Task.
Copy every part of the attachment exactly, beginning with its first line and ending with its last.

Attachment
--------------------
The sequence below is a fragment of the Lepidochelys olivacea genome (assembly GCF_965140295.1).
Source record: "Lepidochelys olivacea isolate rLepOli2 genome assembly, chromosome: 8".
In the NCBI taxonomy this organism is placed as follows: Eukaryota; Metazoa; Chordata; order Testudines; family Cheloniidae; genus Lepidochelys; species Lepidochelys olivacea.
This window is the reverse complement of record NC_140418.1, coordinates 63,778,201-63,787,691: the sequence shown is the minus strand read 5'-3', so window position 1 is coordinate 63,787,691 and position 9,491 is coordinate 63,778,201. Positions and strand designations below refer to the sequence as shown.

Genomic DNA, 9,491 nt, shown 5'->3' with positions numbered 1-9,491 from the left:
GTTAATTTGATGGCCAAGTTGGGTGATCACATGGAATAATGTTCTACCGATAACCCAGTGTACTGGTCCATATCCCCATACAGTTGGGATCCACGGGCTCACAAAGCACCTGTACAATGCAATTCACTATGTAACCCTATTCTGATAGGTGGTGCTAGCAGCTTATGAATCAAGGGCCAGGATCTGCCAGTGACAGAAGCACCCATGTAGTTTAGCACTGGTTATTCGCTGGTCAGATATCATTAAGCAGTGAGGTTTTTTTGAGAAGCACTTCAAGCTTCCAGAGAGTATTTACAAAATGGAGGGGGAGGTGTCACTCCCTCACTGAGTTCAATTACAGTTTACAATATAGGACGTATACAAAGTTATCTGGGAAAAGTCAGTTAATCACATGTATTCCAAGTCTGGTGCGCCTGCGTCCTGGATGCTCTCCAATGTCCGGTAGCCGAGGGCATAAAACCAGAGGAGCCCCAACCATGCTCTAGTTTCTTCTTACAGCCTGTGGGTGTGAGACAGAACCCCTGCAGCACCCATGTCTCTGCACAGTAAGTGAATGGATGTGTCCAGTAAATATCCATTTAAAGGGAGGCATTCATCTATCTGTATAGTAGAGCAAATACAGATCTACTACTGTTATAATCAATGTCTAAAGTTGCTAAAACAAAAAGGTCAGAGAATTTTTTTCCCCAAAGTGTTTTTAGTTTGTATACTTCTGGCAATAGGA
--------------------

The sequence below is a fragment of the Lepidochelys olivacea genome (assembly GCF_965140295.1).
Source record: "Lepidochelys olivacea isolate rLepOli2 genome assembly, chromosome: 8".
In the NCBI taxonomy this organism is placed as follows: Eukaryota; Metazoa; Chordata; order Testudines; family Cheloniidae; genus Lepidochelys; species Lepidochelys olivacea.
This window is the reverse complement of record NC_140418.1, coordinates 63,778,201-63,787,691: the sequence shown is the minus strand read 5'-3', so window position 1 is coordinate 63,787,691 and position 9,491 is coordinate 63,778,201. Positions and strand designations below refer to the sequence as shown.

Genomic DNA, 9,491 nt, shown 5'->3' with positions numbered 1-9,491 from the left:
GTTAATTTGATGGCCAAGTTGGGTGATCACATGGAATAATGTTCTACCGATAACCCAGTGTACTGGTCCATATCCCCATACAGTTGGGATCCACGGGCTCACAAAGCACCTGTACAATGCAATTCACTATGTAACCCTATTCTGATAGGTGGTGCTAGCAGCTTATGAATCAAGGGCCAGGATCTGCCAGTGACAGAAGCACCCATGTAGTTTAGCACTGGTTATTCGCTGGTCAGATATCATTAAGCAGTGAGGTTTTTTTGAGAAGCACTTCAAGCTTCCAGAGAGTATTTACAAAATGGAGGGGGAGGTGTCACTCCCTCACTGAGTTCAATTACAGTTTACAATATAGGACGTATACAAAGTTATCTGGGAAAAGTCAGTTAATCACATGTATTCCAAGTCTGGTGCGCCTGCGTCCTGGATGCTCTCCAATGTCCGGTAGCCGAGGGCATAAAACCAGAGGAGCCCCAACCATGCTCTAGTTTCTTCTTACAGCCTGTGGGTGTGAGACAGAACCCCTGCAGCACCCATGTCTCTGCACAGTAAGTGAATGGATGTGTCCAGTAAATATCCATTTAAAGGGAGGCATTCATCTATCTGTATAGTAGAGCAAATACAGATCTACTACTGTTATAATCAATGTCTAAAGTTGCTAAAACAAAAAGGTCAGAGAATTTTTTTCCCCAAAGTGTTTTTAGTTTGTATACTTCTGGCAATAGGA